Wednesday, February 23, 2011

Patent Pending - What Does it Mean?

See Presumption of Validity at Patent Pending

Blogging offers Publishing Platform and Control — Lawyerist

Blogging offers Publishing Platform and Control — Lawyerist

LEGAL WRITING? Where Did the Letters Come From? Try SAMEKH: Hebrew? Phoenician? Arabic? You and the Written Word: The Origins of Writing, Mycenaean Greek, Minoan, Aegean, Elamite, Egyptian and Sumerian

I used to teach Legal Writing. Where Did the Letters Come From?  How about SAMEKH? Hebrew? Phoenician? Arabic? Have you seen latest series by the Law Pundit on the origins of writing in Western Civilization? Here is a sample.

There is first a scan of a "syllabic" grid table excerpt from the original Microsoft Word manuscript -- the links there are not clickable because it is one image. That image is followed by the original text -- the links there are clickable -- but images embedded in Microsoft Word do not resolve in Blogger, so you will see some "filler" material. Go here for more syllables.


 The links in image above can only be clicked below,
but some images are missing and you may see white space or "filler" there.

The Syllable SI in the Minoan Aegean Sign Concordance (by Andis Kaulins) 
 
SI
The Phaistos Disk fish
sign is seen by some to
was called σαρος in
Ancient Greek, a term
similar sounding to
σειρέω meaning
“to dry, dry out, parch”.
The non-fish signs
are supports viz. drying
racks for dried fish. In
Ancient Egypt fish were
Phoenician, Hebrew and
Arabic terms for samekh
mesh with the others.
Cypriot
syllabary
��
SI
A propped
tent
In Phoenician:
Semk (samekh
or simketh)
��
Hebrew
samekh means
“support”
while samak is
“fish” in Arabic
Linear B
��(41)
SI
Rack for drying
or smoking
fish.
Fish drying rack
SI” is for fish.
Phaistos Disk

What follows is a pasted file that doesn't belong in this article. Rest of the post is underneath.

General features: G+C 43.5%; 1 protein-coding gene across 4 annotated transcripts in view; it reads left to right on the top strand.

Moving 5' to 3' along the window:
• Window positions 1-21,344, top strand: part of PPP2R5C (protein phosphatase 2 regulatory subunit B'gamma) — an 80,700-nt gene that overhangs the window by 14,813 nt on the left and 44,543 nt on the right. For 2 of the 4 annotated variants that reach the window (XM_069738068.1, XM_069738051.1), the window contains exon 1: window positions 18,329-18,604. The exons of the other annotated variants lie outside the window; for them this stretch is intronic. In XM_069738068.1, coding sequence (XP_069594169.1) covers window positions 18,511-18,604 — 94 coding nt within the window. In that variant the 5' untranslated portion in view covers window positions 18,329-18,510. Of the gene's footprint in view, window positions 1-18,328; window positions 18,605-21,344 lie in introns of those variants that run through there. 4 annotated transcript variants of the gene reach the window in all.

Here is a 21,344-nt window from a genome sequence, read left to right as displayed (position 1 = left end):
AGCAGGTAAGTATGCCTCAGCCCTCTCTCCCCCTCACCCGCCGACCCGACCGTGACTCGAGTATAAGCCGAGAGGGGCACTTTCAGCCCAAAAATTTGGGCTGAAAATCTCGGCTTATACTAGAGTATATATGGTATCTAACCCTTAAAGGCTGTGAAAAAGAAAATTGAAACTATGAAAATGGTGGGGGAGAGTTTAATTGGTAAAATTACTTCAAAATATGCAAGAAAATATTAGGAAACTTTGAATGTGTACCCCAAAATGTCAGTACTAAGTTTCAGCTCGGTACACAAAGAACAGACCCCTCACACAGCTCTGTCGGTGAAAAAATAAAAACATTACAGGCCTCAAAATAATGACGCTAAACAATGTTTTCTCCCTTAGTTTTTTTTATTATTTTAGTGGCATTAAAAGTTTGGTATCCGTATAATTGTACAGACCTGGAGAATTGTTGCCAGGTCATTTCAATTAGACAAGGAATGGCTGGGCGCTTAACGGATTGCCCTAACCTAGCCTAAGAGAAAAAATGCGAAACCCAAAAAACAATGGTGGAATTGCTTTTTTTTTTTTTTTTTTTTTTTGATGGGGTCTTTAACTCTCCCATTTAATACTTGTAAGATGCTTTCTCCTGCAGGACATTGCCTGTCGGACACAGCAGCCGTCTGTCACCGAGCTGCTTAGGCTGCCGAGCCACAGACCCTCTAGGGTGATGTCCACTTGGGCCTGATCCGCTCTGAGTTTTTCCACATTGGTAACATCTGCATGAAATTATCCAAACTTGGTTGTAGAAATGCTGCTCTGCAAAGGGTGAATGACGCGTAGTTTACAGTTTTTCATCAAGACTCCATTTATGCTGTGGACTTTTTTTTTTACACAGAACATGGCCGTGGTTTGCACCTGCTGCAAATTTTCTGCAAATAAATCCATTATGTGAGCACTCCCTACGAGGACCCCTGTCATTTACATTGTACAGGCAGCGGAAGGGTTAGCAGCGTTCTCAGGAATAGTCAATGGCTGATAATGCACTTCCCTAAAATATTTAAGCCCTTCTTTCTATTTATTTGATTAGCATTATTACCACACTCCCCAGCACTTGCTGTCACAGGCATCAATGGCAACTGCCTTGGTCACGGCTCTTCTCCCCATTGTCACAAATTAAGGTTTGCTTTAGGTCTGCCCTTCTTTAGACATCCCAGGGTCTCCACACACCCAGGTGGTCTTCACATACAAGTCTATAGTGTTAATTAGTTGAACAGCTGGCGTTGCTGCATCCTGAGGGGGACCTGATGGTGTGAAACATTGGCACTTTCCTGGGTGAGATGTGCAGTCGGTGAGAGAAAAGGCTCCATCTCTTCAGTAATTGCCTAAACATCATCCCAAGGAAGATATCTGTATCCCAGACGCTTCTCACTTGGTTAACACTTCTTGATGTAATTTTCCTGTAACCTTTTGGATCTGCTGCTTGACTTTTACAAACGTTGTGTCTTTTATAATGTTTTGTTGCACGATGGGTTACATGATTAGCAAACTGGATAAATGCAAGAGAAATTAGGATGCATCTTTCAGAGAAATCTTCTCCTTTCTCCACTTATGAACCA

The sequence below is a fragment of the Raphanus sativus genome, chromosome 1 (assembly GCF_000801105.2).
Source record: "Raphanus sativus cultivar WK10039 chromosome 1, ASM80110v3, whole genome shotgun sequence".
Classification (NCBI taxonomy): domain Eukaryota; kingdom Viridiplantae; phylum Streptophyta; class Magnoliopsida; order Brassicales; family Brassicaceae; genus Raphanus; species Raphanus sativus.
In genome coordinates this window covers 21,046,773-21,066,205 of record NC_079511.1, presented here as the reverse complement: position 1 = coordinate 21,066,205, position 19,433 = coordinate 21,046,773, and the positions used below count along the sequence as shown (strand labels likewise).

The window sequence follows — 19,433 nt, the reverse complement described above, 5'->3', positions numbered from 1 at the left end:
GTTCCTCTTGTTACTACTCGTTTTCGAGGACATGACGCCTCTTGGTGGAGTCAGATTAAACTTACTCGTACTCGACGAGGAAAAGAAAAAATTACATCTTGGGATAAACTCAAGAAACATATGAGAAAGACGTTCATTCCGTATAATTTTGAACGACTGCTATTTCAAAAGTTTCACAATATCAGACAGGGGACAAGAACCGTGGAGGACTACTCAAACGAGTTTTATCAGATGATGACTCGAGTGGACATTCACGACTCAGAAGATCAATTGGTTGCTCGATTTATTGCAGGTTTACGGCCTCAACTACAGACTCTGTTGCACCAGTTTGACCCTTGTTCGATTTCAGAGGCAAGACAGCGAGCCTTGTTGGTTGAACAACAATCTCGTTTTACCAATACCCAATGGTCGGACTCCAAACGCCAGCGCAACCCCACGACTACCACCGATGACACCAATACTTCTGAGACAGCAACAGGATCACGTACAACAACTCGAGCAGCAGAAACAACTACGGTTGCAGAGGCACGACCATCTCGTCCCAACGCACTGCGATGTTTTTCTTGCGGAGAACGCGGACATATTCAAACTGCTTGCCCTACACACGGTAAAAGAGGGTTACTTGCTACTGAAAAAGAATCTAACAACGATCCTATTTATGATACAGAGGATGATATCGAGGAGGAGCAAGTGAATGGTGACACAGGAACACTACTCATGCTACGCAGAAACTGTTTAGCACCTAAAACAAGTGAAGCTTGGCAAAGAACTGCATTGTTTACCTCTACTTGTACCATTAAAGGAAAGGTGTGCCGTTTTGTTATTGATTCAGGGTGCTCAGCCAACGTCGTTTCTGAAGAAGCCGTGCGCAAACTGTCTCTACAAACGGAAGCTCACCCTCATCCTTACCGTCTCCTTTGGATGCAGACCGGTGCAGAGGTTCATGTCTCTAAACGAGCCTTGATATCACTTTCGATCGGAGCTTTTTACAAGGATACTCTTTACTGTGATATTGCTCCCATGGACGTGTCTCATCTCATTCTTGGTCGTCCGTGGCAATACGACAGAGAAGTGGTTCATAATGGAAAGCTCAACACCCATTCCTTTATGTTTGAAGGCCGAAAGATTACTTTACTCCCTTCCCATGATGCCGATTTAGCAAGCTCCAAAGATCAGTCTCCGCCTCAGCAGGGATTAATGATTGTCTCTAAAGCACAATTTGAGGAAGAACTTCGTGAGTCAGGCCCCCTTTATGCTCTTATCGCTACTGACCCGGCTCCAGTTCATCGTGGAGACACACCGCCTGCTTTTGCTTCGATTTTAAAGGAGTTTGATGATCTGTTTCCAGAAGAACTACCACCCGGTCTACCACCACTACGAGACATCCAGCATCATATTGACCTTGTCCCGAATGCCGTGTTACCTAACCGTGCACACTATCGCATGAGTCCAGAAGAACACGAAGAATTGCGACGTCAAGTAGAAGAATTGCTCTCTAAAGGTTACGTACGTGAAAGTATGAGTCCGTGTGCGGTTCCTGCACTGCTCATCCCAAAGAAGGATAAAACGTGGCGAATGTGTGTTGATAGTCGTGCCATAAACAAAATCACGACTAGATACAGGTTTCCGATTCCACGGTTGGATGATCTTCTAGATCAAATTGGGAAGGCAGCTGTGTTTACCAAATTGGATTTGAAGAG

��
SI
an early
symbol of
Archaic
"fish",
Compare
Latvian
fishbone”,
Polish osc-
No comparable Axe sign


Santorini (Thera)
Fisherman with
mackerel or tuna
Elamite

SI
A rack for
drying fish

Egyptian
SICHNT Food rack prop, O30, Gardiner
Sumerian

ZUBUD

Compare
Latvian
zivīte
dim. of zivs
Lithuanian:
žuvis" “fish”
Latv. žāvēt
“to dry“
The SI-syllable analysis above presents one of the most spectacular of all the syllables because it ties in the "fish"-related origin of the SI-signs and similar signs of the major syllabaries and alphabets of Western Civilization.

Christians may be pleased to see their "fish" so prominently featured and fans of Sports Illustrated should be aglow (the magazine is known in the vernacular simply as "SI" and that's what you get if you simply "google" SI).

Go here for more syllables.

Big Law Lawyers Charging $1000 per Hour and Up but Attorney Fees Have to be Balanced Against Costs of Living, the Price of Real Estate and Rents, and Legal Results

See More Top Lawyers Break Through $1,000 Hourly Billing Barrier by Debra Cassens Weiss at the ABA Journal.

Most lawyers charge much less than that of course so that hourly billing rates may range widely from as low as $50 to over $1000 per hour. Partners charge more per hour, of course, while the work of associates for clients is charged at a substantially lower rate.

Hourly billing at the "big law" large law firms in major metropolitan areas is admittedly high, but those high rates are also balanced by expenses that are equally inflated due to the higher cost of living in big cities and other financial factors such as the exorbitant prices of real estate and office rental in city centers.

I once calculated for my own amusement in the days that I was a law firm associate in New York City, that I could have been living equally well -- if not better -- in most places in the country on one-fourth the salary that I was earning as an associate in the Big Apple, so that a fair comparison of actual hourly billing rates would have to be calibrated around the country in terms of actual costs of doing law practice, and related factors.

Moreover, attorney billing rates are a product of a capitalist system governed by the market of supply and demand. No one is forcing clients to pay those hourly rates. Nevertheless, many clients know that the results are often worth it. You are paying for high level expertise, and, in the last analysis, for positive results, which of course are not guaranteed, but which are more likely to be in your favor if you have top lawyers working for you on your legal matters.

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